The Supreme Court announced Monday it will hear a challenge to Arizona's controversial immigration law, setting up another high-profile decision for the court's coming term.
Arizona asked the court to allow the state to enforce legislation that has been blocked after being challenged by the Obama administration, including provisions that would enable police officers to question a person's immigration status if they suspect the person is in the country illegally. The law would also make it a crime to not carry proof of legal immigration status, make it against state law for an illegal immigrant to seek employment, and allow police to detain those suspected of being illegal immigrants without a warrant.
The 9th Circuit Court of Appeals blocked each of those provisions in April.
“I would like to commend the U.S. Supreme Court for its decision to review and hear arguments pertaining to the federal court injunction," said Arizona Gov. Jan Brewer in a statement Monday. "I am confident the High Court will uphold Arizona’s constitutional authority and obligation to protect the safety and welfare of its citizens."
The undertaking by the court will be the second high-profile case expected to be decided in the heat of the 2012 presidential campaign. Arguments are expected in April, with a decision in early summer.
The court is also primed to consider the constitutional challenge to the individual mandate in President Obama's healthcare reform law.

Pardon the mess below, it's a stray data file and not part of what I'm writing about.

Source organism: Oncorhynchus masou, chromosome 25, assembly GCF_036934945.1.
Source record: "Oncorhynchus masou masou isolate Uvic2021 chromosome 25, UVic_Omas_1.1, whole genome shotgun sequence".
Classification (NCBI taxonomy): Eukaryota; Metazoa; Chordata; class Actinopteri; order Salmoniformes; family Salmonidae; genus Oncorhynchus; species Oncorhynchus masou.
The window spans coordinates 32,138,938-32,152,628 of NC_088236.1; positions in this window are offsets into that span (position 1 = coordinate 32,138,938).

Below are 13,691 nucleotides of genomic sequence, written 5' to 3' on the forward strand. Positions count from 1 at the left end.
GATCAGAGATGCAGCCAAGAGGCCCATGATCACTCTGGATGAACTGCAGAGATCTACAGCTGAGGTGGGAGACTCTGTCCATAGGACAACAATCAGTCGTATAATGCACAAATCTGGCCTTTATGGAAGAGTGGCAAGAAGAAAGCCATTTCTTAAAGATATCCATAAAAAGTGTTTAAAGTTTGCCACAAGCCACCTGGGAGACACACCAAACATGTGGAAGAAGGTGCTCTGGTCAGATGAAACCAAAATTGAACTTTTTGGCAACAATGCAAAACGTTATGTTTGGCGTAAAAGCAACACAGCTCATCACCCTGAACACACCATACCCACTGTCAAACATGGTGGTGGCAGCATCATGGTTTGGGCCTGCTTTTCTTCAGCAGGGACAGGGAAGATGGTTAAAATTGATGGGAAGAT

Justice Elena Kagan said Monday that she would recuse herself from the challenge to Arizona's controversial immigration law, presumably because she served as Obama's solicitor general when the federal government filed the original lawsuit against the state.
Her recusal opens up the possibility for a rare 4-4 split on the court; since a lower court blocked provisions of the law, the tie would uphold that ruling and function as a win for the Obama administration. But the court would not be able to settle the larger issue of whether the Arizona statute is constitutional in the event of tie.
The Justice Department has contended that regulating immigration is a federal responsibility, and has fought the Arizona law and similar variations in Alabama, South Carolina and Utah.
“Arizonans are understandably frustrated with illegal immigration, and the federal government has a responsibility to comprehensively address those concerns,” Attorney General Eric Holder said in a statement earlier this year. “But diverting federal resources away from dangerous aliens such as terrorism suspects and aliens with criminal records will impact the entire country’s safety. Setting immigration policy and enforcing immigration laws is a national responsibility. Seeking to address the issue through a patchwork of state laws will only create more problems than it solves.”
Arizona has argued that the federal government hasn't done enough to prevent illegal immigration, however, and that border states are experiencing higher crime and economic consequences.